Like a Weaned Child (Psalm 131)

child with mother

Big Idea: Let go of pride and burdens that are too heavy for you to carry, and pursue calm, quietness, and rest in God’s presence.

I need to be honest with you. I’ve spent the past year pretty close to a state of overwhelm. The news in the world has been so hard that it’s difficult sometimes to even know how to function well.

This came home to me this past week. On Tuesday morning my mother texted me to let me know that a relative of mine had passed away from COVID in South Africa. I felt awful, and told her that I was praying for the family. She responded by saying, “Thanks. He lay there alone for days.”

I didn’t know what to do with that. I could feel myself going numb. The combination of watching the horrible news about Afghanistan this week, and then the close-up of someone close to my family dying completely alone, is enough to overwhelm me. It makes me want to shut off because it’s all simply too much to bear.

Maybe you’re there too.

That’s why today’s Psalm is so important. It’s a short one, just three verses. To anyone who feels overwhelmed with life, this psalm provides the path forward to sanity that all of us need. It will help us find rest in the midst of the craziness, and even more importantly, that will draw others to put their hope in God as well.

Psalm 131 was written by King David. You’ll notice that it’s called “A Song of Ascent.” Psalms 120-134 are all called Songs of Ascent. They were written to be sung by pilgrims as they journeyed to Jerusalem for the festivals three times a year. They’re songs that prepare us to worship.

Qualities to Avoid

This psalm begins by giving us some negative traits to avoid. Unfortunately, these traits come pretty easily to most of us, but they are detrimental to our wellbeing and to worship of God. To the extent that we have these traits, we will not be at rest. To the extent that we have these traits, we will not be able to love God and our neighbors well.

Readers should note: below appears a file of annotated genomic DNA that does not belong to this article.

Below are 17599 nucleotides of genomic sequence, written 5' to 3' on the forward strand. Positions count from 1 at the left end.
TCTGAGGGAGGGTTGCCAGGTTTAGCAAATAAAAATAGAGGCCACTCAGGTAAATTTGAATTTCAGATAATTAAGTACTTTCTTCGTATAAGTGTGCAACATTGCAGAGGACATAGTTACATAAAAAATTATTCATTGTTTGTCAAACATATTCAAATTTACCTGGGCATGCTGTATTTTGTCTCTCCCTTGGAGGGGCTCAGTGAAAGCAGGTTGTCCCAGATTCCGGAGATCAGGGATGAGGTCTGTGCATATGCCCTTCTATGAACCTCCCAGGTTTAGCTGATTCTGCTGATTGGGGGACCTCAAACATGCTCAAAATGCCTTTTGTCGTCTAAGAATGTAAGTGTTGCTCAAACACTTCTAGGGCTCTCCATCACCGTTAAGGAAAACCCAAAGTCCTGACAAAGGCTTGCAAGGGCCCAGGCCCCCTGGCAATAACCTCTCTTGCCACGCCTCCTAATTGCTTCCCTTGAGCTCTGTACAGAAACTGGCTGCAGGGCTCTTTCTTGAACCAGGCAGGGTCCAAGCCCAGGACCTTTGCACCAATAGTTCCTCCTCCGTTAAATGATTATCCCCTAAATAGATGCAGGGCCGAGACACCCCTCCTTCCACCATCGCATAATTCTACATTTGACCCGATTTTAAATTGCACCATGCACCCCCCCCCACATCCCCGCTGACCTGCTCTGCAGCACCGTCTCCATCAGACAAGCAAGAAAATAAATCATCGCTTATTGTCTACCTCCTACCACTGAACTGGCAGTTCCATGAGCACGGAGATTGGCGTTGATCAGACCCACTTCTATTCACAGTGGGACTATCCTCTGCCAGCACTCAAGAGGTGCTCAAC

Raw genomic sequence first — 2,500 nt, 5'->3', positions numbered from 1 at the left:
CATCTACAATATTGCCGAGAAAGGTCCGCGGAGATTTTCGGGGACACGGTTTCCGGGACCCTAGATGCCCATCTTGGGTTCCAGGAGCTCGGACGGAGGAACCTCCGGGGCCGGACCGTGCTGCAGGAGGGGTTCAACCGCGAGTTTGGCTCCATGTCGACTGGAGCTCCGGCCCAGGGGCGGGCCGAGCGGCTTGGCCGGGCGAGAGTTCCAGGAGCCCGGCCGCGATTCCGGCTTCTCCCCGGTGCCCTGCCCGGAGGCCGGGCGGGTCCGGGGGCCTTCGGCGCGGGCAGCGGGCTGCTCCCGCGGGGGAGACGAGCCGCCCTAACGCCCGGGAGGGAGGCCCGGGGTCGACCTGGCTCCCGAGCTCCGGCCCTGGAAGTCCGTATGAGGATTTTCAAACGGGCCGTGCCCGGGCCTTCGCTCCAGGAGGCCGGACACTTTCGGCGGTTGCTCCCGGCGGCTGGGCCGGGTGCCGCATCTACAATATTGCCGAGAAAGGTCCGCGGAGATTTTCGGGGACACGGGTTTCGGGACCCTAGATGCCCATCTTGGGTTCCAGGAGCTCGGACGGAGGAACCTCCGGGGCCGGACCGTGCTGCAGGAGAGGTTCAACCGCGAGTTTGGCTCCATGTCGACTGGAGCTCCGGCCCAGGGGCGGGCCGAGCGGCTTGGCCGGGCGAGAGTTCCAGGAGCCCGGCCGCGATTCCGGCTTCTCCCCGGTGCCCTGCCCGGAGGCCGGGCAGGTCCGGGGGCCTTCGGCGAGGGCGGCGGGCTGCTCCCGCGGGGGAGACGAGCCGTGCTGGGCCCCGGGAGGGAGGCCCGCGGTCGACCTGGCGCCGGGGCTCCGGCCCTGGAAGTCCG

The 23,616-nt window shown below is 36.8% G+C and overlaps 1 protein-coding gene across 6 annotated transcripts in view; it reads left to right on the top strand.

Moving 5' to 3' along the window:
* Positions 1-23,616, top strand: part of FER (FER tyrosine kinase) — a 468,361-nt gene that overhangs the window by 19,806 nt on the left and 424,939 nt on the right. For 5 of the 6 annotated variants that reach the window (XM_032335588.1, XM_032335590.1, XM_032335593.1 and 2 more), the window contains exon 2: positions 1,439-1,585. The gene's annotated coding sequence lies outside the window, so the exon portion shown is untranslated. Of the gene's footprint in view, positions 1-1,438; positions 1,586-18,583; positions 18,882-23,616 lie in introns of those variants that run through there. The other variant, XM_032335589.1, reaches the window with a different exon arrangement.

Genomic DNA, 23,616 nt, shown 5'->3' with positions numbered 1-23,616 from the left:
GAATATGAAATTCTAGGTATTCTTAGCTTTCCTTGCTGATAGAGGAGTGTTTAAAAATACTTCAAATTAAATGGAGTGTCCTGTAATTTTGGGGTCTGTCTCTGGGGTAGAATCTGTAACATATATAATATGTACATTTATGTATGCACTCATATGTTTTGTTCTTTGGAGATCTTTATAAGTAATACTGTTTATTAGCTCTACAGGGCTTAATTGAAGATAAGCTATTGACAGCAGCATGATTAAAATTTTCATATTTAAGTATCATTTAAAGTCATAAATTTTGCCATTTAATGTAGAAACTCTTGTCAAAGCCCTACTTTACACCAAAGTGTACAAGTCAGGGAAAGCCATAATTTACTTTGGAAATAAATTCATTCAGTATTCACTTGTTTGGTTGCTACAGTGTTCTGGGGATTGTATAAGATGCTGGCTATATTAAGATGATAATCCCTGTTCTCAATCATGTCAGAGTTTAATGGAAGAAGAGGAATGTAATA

What are these traits? Read verse 1 again:

O LORD, my heart is not lifted up;
my eyes are not raised too high;
I do not occupy myself with things
too great and too marvelous for me.

So here’s a negative picture. David is giving us a picture of himself, and he says that there are two negative qualities that he avoids as he comes to God in worship.

The first is pride. He says, “My heart is not lifted …up; my eyes are not raised too high.” Can’t you just see the picture that David is painting in contrast to himself? Someone who not only has a proud heart, but who struts around and peers down at you from his elevated state. Here’s what it looks like to not be a person who hasn’t found rest in God and who isn’t able to worship: think lots about yourself, very highly of yourself, and look down on others. That’s a trait you want to avoid.

Let me give you the best definition of pride I’ve been able to find. “Pride is when sinful human beings aspire to status and position of God and refuse to acknowledge their dependence upon him” (C.J. Mahaney). What I love about this definition is that it makes sense of why pride is so antithetical to worship. Pride is all about self-glorification. Pride is about worship, but not the worship of God – it’s about the worship of self. When we are proud we are essentially robbing God of his rightful glory and seeking to glorify ourselves. We’re depriving God of something that he alone is worthy to receive. It’s like if I sang, “In my life, Darryl, be glorified, be glorified.”

The problem, of course, is that all of us are proud. It is part of our sin nature to suffer from pride. This is a serious problem. In fact, pastor and theologian John Stott says that pride is “more than the first of the seven deadly sins; it is itself the essence of all sin.” Proverbs says that pride is number one on the list of things God hates (Proverbs 6:16-17). Theologian Jonathan Edwards called pride “the worst viper that is in the heart” and “the greatest disturber of the soul’s peace and sweet communion with Christ.” He ranked pride as the most difficult sin to root out, and “the most hidden, secret, and deceitful of all lusts.”